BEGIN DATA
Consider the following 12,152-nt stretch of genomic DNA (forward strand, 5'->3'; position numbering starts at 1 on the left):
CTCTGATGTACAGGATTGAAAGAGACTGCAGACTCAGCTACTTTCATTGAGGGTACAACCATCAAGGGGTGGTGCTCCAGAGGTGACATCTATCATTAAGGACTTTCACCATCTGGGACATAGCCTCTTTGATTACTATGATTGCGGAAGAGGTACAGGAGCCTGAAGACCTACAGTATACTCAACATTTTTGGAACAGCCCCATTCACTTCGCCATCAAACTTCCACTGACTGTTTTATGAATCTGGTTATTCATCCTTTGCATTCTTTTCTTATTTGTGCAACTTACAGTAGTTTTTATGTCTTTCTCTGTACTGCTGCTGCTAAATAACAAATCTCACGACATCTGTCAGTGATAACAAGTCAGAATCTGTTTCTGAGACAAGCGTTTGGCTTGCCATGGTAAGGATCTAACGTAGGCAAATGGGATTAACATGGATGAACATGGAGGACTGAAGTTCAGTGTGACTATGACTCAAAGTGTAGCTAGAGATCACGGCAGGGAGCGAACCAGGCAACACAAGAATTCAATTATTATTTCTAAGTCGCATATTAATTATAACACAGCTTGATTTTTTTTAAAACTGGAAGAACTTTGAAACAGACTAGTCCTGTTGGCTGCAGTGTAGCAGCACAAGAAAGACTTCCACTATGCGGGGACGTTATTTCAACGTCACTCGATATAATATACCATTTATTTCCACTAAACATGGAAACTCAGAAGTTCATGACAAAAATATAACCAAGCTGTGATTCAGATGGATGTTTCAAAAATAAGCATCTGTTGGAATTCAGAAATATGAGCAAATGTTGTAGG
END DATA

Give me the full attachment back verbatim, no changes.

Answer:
Consider the following 12,152-nt stretch of genomic DNA (forward strand, 5'->3'; position numbering starts at 1 on the left):
CTCTGATGTACAGGATTGAAAGAGACTGCAGACTCAGCTACTTTCATTGAGGGTACAACCATCAAGGGGTGGTGCTCCAGAGGTGACATCTATCATTAAGGACTTTCACCATCTGGGACATAGCCTCTTTGATTACTATGATTGCGGAAGAGGTACAGGAGCCTGAAGACCTACAGTATACTCAACATTTTTGGAACAGCCCCATTCACTTCGCCATCAAACTTCCACTGACTGTTTTATGAATCTGGTTATTCATCCTTTGCATTCTTTTCTTATTTGTGCAACTTACAGTAGTTTTTATGTCTTTCTCTGTACTGCTGCTGCTAAATAACAAATCTCACGACATCTGTCAGTGATAACAAGTCAGAATCTGTTTCTGAGACAAGCGTTTGGCTTGCCATGGTAAGGATCTAACGTAGGCAAATGGGATTAACATGGATGAACATGGAGGACTGAAGTTCAGTGTGACTATGACTCAAAGTGTAGCTAGAGATCACGGCAGGGAGCGAACCAGGCAACACAAGAATTCAATTATTATTTCTAAGTCGCATATTAATTATAACACAGCTTGATTTTTTTTAAAACTGGAAGAACTTTGAAACAGACTAGTCCTGTTGGCTGCAGTGTAGCAGCACAAGAAAGACTTCCACTATGCGGGGACGTTATTTCAACGTCACTCGATATAATATACCATTTATTTCCACTAAACATGGAAACTCAGAAGTTCATGACAAAAATATAACCAAGCTGTGATTCAGATGGATGTTTCAAAAATAAGCATCTGTTGGAATTCAGAAATATGAGCAAATGTTGTAGG